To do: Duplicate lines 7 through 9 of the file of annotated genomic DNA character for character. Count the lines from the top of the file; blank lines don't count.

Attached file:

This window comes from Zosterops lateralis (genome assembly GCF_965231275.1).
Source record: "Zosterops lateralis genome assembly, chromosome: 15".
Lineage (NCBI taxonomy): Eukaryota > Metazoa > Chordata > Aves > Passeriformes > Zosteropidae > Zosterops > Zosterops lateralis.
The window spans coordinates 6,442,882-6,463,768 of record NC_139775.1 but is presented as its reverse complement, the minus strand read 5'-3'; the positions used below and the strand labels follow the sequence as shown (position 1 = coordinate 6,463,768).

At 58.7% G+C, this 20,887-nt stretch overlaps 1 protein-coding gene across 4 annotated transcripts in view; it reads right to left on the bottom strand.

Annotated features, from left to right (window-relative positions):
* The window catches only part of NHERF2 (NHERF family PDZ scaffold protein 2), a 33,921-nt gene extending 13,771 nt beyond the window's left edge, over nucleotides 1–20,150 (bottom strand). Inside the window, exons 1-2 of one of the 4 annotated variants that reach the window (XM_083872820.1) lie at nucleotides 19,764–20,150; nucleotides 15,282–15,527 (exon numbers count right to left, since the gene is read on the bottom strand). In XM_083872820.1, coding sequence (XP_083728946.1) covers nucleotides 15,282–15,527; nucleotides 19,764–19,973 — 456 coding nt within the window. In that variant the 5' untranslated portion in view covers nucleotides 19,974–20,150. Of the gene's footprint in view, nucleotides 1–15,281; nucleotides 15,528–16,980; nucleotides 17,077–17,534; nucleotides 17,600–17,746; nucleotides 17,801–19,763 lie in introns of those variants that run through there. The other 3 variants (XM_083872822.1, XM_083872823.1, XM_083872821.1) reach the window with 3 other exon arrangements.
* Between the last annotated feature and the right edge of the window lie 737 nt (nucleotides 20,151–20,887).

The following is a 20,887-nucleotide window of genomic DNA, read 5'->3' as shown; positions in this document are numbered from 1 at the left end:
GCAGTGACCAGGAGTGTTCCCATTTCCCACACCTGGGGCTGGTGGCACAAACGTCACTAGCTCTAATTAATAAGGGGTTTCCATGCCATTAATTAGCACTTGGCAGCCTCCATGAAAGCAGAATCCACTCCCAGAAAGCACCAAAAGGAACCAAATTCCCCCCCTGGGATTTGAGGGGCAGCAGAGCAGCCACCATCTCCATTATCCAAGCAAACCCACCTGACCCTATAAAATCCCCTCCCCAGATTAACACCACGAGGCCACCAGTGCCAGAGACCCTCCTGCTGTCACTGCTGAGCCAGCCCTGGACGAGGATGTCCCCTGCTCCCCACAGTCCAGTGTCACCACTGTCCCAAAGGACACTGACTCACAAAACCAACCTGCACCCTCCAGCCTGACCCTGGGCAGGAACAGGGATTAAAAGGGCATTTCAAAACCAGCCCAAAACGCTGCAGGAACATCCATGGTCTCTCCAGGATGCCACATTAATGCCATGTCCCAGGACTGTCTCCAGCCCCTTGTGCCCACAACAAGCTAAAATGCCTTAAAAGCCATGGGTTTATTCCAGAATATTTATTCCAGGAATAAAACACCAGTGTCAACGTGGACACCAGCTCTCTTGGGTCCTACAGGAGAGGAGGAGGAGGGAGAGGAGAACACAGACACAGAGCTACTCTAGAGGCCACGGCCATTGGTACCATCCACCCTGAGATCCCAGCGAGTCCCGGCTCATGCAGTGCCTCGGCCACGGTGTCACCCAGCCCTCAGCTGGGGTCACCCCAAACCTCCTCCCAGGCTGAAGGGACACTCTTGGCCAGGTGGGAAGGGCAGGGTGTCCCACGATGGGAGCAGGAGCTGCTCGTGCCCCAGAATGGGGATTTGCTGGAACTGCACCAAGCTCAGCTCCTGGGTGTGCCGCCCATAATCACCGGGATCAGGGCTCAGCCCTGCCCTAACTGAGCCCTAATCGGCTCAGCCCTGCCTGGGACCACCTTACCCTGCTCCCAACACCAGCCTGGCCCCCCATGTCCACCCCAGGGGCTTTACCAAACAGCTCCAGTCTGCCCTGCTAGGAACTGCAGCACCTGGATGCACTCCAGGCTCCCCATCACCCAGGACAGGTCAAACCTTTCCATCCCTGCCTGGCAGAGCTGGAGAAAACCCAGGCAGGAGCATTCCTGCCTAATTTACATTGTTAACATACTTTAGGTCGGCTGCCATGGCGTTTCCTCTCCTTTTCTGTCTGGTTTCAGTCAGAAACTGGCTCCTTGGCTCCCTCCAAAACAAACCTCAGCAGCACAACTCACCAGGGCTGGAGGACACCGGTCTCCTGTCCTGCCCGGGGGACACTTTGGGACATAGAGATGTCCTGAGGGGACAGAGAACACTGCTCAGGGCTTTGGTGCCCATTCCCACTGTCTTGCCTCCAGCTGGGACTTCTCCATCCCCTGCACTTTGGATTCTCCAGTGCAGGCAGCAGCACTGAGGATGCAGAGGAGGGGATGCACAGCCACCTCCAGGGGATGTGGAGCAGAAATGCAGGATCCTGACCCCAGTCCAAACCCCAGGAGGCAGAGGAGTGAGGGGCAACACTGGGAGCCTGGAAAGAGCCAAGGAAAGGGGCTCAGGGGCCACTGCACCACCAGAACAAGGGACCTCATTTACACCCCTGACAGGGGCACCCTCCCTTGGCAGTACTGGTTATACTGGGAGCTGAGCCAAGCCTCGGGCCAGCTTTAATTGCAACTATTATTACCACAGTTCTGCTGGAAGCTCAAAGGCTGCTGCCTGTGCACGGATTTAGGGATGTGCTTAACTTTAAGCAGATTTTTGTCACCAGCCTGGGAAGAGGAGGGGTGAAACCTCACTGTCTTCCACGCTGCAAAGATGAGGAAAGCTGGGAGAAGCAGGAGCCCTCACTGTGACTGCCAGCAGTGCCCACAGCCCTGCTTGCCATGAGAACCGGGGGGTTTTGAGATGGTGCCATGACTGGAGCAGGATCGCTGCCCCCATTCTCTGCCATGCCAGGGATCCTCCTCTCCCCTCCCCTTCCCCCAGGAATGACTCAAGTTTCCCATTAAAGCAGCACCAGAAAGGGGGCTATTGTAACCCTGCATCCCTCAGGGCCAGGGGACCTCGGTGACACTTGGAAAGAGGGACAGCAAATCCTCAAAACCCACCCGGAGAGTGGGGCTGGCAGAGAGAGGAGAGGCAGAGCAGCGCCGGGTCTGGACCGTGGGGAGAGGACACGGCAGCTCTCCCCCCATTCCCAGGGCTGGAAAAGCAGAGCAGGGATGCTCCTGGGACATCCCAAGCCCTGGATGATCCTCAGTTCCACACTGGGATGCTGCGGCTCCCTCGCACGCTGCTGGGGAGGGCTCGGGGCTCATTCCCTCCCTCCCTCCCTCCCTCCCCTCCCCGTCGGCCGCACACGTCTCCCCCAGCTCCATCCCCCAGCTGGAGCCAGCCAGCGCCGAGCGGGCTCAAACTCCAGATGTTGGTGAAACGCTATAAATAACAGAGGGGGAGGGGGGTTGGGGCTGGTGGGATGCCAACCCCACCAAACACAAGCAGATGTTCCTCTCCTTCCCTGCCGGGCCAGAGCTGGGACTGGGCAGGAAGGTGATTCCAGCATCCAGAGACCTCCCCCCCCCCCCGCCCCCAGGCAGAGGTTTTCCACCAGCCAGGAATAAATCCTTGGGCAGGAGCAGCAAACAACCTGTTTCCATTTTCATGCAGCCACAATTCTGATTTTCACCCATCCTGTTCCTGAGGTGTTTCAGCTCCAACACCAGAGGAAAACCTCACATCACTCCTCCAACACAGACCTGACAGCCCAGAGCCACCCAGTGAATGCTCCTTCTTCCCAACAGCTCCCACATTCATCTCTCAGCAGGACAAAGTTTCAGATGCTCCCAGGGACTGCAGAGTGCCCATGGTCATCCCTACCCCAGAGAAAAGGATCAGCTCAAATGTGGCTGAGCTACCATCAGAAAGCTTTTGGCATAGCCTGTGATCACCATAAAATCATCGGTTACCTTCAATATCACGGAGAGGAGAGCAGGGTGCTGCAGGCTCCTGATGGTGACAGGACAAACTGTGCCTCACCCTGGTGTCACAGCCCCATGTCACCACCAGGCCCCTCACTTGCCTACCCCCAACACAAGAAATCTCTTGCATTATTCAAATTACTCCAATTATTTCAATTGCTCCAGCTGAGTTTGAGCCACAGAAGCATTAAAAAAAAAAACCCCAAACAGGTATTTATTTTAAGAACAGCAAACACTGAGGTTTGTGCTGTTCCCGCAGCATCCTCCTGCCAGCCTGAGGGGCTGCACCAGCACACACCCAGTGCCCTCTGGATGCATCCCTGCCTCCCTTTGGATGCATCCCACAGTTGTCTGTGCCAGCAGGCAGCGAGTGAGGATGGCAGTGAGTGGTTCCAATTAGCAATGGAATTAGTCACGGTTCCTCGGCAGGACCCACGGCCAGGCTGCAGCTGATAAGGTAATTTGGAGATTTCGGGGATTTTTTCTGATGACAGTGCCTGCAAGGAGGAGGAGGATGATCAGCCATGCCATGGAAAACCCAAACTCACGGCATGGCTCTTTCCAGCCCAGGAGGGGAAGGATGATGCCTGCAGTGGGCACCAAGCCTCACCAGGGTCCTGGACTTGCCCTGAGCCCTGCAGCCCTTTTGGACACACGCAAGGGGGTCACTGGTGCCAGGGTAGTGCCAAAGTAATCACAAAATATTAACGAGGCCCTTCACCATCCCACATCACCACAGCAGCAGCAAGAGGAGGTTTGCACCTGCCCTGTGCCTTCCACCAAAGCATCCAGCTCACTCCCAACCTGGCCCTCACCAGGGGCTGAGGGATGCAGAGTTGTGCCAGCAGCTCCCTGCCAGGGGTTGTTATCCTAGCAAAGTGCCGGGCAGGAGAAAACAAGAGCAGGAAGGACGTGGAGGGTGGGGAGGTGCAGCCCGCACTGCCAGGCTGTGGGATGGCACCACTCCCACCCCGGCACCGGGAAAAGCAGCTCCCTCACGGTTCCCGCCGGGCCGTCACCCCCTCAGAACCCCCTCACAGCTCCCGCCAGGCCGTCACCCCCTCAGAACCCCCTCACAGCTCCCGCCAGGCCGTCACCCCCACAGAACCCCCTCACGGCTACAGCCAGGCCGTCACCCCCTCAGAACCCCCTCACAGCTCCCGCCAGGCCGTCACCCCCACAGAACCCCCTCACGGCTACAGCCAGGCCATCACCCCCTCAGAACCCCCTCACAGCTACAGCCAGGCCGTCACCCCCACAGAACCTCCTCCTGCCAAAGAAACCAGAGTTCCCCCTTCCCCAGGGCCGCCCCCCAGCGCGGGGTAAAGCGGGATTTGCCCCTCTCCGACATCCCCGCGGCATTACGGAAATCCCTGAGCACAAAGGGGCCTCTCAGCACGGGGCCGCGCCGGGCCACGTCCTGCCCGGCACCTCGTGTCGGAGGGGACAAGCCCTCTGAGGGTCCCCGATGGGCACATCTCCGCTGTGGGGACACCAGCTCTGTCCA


* The window catches only part of NHERF2 (NHERF family PDZ scaffold protein 2), a 33,921-nt gene extending 13,771 nt beyond the window's left edge, over nucleotides 1–20,150 (bottom strand). Inside the window, exons 1-2 of one of the 4 annotated variants that reach the window (XM_083872820.1) lie at nucleotides 19,764–20,150; nucleotides 15,282–15,527 (exon numbers count right to left, since the gene is read on the bottom strand). In XM_083872820.1, coding sequence (XP_083728946.1) covers nucleotides 15,282–15,527; nucleotides 19,764–19,973 — 456 coding nt within the window. In that variant the 5' untranslated portion in view covers nucleotides 19,974–20,150. Of the gene's footprint in view, nucleotides 1–15,281; nucleotides 15,528–16,980; nucleotides 17,077–17,534; nucleotides 17,600–17,746; nucleotides 17,801–19,763 lie in introns of those variants that run through there. The other 3 variants (XM_083872822.1, XM_083872823.1, XM_083872821.1) reach the window with 3 other exon arrangements.
* Between the last annotated feature and the right edge of the window lie 737 nt (nucleotides 20,151–20,887).

The following is a 20,887-nucleotide window of genomic DNA, read 5'->3' as shown; positions in this document are numbered from 1 at the left end: